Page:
This all sounds seriously complicated, but it is amazing how quickly the reader accepts this background, and gets sucked into the plot which revolves around the investigation into the murder of an American archeology student, Mahalia Geary, who had been researching some of the deep-rooted political sensitivities within both cities (each of which has its extreme nationalist tendencies but also committed movements seeking formal unification). Inspector Tyador Borlu leads the investigation within Beszel but soon runs into unexpected obstruction from senior local politicians from both the nationalist and unificationist camps.

This novel works very well both as a straight detective story and also as a dystopian exercise (I don't think that "science fiction" is an appropriate term as all the technology involved is entirely contemporary). Mieville is particularly deft at offering little touches to add verisimilitude, and it is a long time since I have read anything as imaginative. ( )
2 vote Eyejaybee | May 15, 2015 |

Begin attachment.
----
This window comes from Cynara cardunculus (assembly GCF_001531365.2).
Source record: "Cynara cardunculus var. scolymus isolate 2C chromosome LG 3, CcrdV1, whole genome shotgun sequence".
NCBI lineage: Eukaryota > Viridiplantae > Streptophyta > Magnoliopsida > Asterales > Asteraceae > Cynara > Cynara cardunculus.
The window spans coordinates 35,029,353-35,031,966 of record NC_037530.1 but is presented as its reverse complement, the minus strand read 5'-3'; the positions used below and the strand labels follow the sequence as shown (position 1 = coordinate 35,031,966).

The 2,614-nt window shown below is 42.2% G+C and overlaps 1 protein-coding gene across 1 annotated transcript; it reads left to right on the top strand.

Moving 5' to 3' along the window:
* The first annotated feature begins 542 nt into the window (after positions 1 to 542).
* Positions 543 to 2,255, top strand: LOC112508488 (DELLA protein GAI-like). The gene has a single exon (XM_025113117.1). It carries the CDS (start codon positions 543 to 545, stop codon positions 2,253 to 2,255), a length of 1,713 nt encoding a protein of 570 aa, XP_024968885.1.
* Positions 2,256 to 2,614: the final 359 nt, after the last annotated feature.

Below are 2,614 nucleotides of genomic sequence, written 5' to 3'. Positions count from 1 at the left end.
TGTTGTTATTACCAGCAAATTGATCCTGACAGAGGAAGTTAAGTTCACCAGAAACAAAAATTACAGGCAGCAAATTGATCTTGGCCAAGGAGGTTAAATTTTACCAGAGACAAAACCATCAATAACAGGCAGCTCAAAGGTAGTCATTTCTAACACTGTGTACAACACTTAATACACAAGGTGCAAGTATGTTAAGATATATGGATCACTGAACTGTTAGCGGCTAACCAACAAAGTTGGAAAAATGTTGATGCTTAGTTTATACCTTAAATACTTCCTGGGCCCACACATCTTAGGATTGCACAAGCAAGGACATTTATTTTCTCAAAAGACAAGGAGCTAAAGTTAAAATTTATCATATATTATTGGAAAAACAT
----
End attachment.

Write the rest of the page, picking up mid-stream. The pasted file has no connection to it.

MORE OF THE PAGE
Mieville has done it again….. bending the boundaries of genres to come up with something new, different and yet at the same time, with recognizable elements to attract readers of science fiction, fantasy, mystery, police procedural and crime thrillers. Mieville continues to be one of the authors I would love to meet over coffee because I am pretty sure the conversation would be a fascinating one! His world build continues to captivate me - I love the whole idea of crosshatched cities and Breach! - but this story fell a little short for me in that police procedural and crime novels in general are not my usual reading fare, and I didn’t feel as absorbed into the setting of Beszel/Ul Qoma as I was with Bas-Lag and my read of Perdido Street Station. Probably because Mieville has kept our world (all those references to Canada, etc) connected to the story. This one works as a good grounding mechanism for readers who like to only lightly dip into the sci-fi/fantasy genre, but it left me wanting something more…. wanting something that would completely disconnect me from reality. The investigation into the crime was alright as far as investigations go but I really wasn't taken with any of the characters or the circumstances. As per other reviews I have read, The City & The City is a great book for a new Mieville reader to start with or if they find his other stuff – like Perdido Street Station – just a little to gritty, bizarre and ‘out there’ weird for their reading tastes.